Heat the turkey, not the conversation: Surviving a post-election holiday

Etiquette experts say Thanksgiving is a time for families to come together – not fight over politics. But after the elections some fear that political squabbling could be part of the holiday, as more people gather post-pandemic. Here, the Zayas family of Deer Park, New York, gathers for Thanksgiving in 2020. (Photo by John Minchillo/AP/Shutterstock)

WASHINGTON – With elections barely in the rearview mirror, you can expect your Thanksgiving turkey to come with a side of your favorite controversial topics: Election security, abortion and the economy.

While Americans might be tempted to discuss politics while passing the gravy this Thanksgiving, experts remind them that food is the only thing that should be heated at the holiday dinner table.

“We usually say keep the party polite, and that goes for conversation,” said Crystal L. Bailey, director of the Etiquette Institute of Washington. “We know we’re in a somewhat divided country so if we want to have a pleasant experience and not make someone else feel uncomfortable, we would want to stay away from the topic of politics.”

That sentiment is shared by nearly two-thirds of Americans, who told pollsters at Quinnipiac University that they hope to avoid the discussion of politics while visiting family and friends this Thanksgiving. In the same poll, taken last week, 31% of people said that politics in the U.S. over the last year have made it harder to discuss politics with family and friends.

But Bailey said it’s getting harder to avoid politics in an age where we “are bombarded with the news, whereas before, maybe we were just checking the paper.” With the divisive politics of recent years, a constant news cycle and televisions that are often tuned to a network on one end of the political spectrum or the other, Bailey said everyone has an opinion they want to share.

“So it’s very present for individuals. The topic of politics hits on so many core issues, even when we start thinking about the cost of a Thanksgiving dinner that might bring to mind politics,” Bailey said.

(Video by Emilee Miranda/Cronkite News)

Her advice: Don’t do it.

That was echoed by SueAnn Brown, founder of It’s All About Etiquette in Scottsdale. But if heated conversations cannot be avoided, Brown and Bailey have tips to lower the temperature.

They said Thanksgiving hosts can help set the tone for the rest of the night. If ground rules are not set before sitting down to dinner, it is possible the conversation might veer into politics.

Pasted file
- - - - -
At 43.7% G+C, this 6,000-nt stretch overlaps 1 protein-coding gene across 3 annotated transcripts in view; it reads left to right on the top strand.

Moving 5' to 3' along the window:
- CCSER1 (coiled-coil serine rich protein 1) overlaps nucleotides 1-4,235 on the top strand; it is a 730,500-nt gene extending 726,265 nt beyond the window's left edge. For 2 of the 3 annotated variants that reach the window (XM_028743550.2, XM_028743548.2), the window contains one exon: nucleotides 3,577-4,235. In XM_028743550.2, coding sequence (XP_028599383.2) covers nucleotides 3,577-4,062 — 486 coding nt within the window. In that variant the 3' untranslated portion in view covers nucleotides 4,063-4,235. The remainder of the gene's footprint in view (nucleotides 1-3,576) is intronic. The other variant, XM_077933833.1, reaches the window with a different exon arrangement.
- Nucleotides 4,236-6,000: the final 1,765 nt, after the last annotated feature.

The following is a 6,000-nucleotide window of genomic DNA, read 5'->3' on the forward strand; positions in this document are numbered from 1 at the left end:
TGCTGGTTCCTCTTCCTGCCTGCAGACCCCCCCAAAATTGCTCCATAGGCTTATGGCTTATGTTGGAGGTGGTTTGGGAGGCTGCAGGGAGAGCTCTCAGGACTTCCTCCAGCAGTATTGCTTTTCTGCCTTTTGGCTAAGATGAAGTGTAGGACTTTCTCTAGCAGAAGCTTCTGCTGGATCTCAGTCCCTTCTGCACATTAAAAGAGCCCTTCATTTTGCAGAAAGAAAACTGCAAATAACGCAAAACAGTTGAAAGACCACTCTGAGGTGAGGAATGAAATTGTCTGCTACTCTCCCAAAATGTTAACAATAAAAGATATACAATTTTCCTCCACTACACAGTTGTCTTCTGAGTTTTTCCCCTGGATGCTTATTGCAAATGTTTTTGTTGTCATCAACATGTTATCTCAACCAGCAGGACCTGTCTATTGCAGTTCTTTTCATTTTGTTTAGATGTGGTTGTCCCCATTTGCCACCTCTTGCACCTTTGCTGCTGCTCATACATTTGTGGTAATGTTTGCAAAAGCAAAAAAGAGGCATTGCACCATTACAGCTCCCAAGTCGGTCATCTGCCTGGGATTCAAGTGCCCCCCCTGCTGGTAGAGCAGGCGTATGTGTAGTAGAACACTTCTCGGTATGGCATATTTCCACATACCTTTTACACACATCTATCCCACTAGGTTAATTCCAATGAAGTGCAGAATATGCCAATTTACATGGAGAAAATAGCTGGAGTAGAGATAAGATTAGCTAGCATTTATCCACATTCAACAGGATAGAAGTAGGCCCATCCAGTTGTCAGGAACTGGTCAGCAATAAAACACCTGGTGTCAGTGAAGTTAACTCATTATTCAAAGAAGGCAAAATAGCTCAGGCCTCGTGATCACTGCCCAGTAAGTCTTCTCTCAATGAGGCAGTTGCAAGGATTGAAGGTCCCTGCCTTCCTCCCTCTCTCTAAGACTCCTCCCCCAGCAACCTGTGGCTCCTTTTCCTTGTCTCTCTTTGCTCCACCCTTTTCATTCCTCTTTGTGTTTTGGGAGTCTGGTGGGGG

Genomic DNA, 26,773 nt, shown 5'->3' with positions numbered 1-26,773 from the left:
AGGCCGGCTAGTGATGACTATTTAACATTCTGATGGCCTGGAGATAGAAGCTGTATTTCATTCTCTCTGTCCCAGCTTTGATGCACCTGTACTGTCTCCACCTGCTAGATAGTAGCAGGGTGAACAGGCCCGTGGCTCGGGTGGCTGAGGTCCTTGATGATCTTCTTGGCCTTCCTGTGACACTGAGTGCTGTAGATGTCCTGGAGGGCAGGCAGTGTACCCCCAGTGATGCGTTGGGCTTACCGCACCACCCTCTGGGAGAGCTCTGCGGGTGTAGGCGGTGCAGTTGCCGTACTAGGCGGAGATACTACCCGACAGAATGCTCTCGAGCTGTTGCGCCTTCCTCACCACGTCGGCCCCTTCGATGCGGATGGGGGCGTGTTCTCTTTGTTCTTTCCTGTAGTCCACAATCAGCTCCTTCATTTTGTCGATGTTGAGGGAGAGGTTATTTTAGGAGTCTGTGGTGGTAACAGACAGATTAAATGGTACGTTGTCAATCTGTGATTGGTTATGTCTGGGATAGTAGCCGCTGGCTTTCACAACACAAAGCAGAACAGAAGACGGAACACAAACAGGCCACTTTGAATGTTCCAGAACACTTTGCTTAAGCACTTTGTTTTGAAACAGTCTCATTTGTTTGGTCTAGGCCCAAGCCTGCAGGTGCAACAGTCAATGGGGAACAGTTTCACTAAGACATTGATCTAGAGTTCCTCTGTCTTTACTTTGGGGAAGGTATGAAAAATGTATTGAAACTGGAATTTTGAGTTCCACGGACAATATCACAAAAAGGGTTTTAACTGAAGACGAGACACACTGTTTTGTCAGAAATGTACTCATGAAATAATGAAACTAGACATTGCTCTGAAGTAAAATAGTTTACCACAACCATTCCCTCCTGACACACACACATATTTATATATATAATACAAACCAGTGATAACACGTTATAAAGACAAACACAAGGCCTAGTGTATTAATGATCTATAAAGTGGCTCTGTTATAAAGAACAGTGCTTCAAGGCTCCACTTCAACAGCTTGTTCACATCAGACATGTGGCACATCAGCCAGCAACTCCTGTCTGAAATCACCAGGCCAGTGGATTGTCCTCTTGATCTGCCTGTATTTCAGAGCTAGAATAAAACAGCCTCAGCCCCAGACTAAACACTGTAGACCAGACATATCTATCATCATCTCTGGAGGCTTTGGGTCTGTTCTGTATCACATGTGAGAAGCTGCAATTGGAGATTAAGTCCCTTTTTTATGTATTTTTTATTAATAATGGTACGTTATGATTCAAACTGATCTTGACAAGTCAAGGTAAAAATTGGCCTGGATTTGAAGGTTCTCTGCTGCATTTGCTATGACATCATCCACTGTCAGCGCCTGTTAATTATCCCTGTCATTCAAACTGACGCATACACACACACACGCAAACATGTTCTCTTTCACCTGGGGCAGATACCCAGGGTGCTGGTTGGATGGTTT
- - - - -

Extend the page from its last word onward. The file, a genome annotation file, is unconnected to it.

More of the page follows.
“Let’s say I was the host, I would say, ‘Thanksgiving is a time for us to be together and I don’t really want to be talking about politics at the table,'” Brown said. “You have to put it out there and hopefully they will not do that.”

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But when the Second Amendment uncle is sitting across from the abortion-rights cousin, there are ways for a host to reel in the conversation when they get into it. The etiquette experts said the key is to try pivoting the conversation to safer topics.

“You have to go ahead and redirect the conversation and maybe ask them another question, like, ‘Well John, let’s talk about your trip to the Grand Canyon over the summer, how was that?'” Brown said.

Bailey offers F-O-R-D – family, occupation, recreation and dreams – as a memory device for safe topics that can keep the conversation civil over dinner. If none of those work, she said hosts can steer the discussion to other topics, including sports, vacations, and food.

“We have the Super Bowl here in Arizona, so that’s a big one,” Brown said. “You can talk about vacations. You can talk about the kids, the new year, what you are doing for the holidays.”

“There’s all kinds of topics you can talk about other than politics,” she said.

Experts suggest avoiding any topic, like personal finances, that could unexpectedly segue into politics.

But if political discussion cannot be avoided, Bailey suggests listening and having an open mind. Political conversation that can be had without becoming combative, can make for a more pleasant Thanksgiving meal, she said.

“They’ve made a point and we can let them know that it’s an interesting point or it’s good to hear a different side and then maybe leave it at that,” Bailey said. “We can have dialogue and we should be able to in a civil manner.”

(Video by Emilee Miranda/Cronkite News)
News Broadcast Reporter, Washington, D.C.

Emilee Miranda expects to graduate in December 2022 with a master’s degree in mass communication. Miranda has reported on migration in Tapachula, Mexico, for the Cronkite Borderlands Project.

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